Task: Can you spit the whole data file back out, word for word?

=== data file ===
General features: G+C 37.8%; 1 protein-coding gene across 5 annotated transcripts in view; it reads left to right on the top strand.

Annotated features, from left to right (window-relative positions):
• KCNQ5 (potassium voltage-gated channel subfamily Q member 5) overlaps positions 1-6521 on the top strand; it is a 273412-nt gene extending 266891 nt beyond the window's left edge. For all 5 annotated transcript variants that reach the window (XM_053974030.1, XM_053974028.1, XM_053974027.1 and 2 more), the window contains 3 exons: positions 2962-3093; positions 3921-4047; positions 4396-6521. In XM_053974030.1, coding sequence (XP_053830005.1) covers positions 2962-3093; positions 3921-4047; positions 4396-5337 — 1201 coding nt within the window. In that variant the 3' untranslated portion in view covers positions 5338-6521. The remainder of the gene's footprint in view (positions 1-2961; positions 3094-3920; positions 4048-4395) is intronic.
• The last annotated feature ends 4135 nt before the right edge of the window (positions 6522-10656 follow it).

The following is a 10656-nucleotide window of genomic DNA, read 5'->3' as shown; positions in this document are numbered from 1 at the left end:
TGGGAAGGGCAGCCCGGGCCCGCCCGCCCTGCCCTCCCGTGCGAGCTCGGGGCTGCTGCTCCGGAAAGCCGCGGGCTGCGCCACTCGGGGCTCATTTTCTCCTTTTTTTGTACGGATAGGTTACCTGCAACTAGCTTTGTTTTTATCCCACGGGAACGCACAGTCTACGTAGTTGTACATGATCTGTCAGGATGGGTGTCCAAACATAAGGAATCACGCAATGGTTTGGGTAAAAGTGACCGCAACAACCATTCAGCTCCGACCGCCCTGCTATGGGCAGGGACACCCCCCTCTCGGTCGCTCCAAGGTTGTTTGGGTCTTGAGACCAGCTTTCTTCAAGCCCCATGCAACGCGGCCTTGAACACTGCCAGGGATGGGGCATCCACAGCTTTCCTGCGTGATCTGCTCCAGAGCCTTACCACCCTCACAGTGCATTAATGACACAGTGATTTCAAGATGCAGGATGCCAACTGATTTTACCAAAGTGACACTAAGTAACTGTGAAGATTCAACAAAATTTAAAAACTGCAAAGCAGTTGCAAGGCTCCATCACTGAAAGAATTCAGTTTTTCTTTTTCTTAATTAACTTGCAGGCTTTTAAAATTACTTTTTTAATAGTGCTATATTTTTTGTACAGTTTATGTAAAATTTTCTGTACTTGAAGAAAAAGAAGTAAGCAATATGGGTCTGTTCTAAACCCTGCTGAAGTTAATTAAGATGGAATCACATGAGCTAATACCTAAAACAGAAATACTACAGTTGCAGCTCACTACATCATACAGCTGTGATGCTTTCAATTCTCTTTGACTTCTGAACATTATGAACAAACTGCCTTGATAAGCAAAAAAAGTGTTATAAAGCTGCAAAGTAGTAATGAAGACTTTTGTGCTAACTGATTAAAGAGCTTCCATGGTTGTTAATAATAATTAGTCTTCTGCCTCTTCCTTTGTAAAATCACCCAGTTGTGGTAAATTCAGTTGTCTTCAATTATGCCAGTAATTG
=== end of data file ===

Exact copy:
General features: G+C 37.8%; 1 protein-coding gene across 5 annotated transcripts in view; it reads left to right on the top strand.

Annotated features, from left to right (window-relative positions):
• KCNQ5 (potassium voltage-gated channel subfamily Q member 5) overlaps positions 1-6521 on the top strand; it is a 273412-nt gene extending 266891 nt beyond the window's left edge. For all 5 annotated transcript variants that reach the window (XM_053974030.1, XM_053974028.1, XM_053974027.1 and 2 more), the window contains 3 exons: positions 2962-3093; positions 3921-4047; positions 4396-6521. In XM_053974030.1, coding sequence (XP_053830005.1) covers positions 2962-3093; positions 3921-4047; positions 4396-5337 — 1201 coding nt within the window. In that variant the 3' untranslated portion in view covers positions 5338-6521. The remainder of the gene's footprint in view (positions 1-2961; positions 3094-3920; positions 4048-4395) is intronic.
• The last annotated feature ends 4135 nt before the right edge of the window (positions 6522-10656 follow it).

The following is a 10656-nucleotide window of genomic DNA, read 5'->3' as shown; positions in this document are numbered from 1 at the left end:
TGGGAAGGGCAGCCCGGGCCCGCCCGCCCTGCCCTCCCGTGCGAGCTCGGGGCTGCTGCTCCGGAAAGCCGCGGGCTGCGCCACTCGGGGCTCATTTTCTCCTTTTTTTGTACGGATAGGTTACCTGCAACTAGCTTTGTTTTTATCCCACGGGAACGCACAGTCTACGTAGTTGTACATGATCTGTCAGGATGGGTGTCCAAACATAAGGAATCACGCAATGGTTTGGGTAAAAGTGACCGCAACAACCATTCAGCTCCGACCGCCCTGCTATGGGCAGGGACACCCCCCTCTCGGTCGCTCCAAGGTTGTTTGGGTCTTGAGACCAGCTTTCTTCAAGCCCCATGCAACGCGGCCTTGAACACTGCCAGGGATGGGGCATCCACAGCTTTCCTGCGTGATCTGCTCCAGAGCCTTACCACCCTCACAGTGCATTAATGACACAGTGATTTCAAGATGCAGGATGCCAACTGATTTTACCAAAGTGACACTAAGTAACTGTGAAGATTCAACAAAATTTAAAAACTGCAAAGCAGTTGCAAGGCTCCATCACTGAAAGAATTCAGTTTTTCTTTTTCTTAATTAACTTGCAGGCTTTTAAAATTACTTTTTTAATAGTGCTATATTTTTTGTACAGTTTATGTAAAATTTTCTGTACTTGAAGAAAAAGAAGTAAGCAATATGGGTCTGTTCTAAACCCTGCTGAAGTTAATTAAGATGGAATCACATGAGCTAATACCTAAAACAGAAATACTACAGTTGCAGCTCACTACATCATACAGCTGTGATGCTTTCAATTCTCTTTGACTTCTGAACATTATGAACAAACTGCCTTGATAAGCAAAAAAAGTGTTATAAAGCTGCAAAGTAGTAATGAAGACTTTTGTGCTAACTGATTAAAGAGCTTCCATGGTTGTTAATAATAATTAGTCTTCTGCCTCTTCCTTTGTAAAATCACCCAGTTGTGGTAAATTCAGTTGTCTTCAATTATGCCAGTAATTG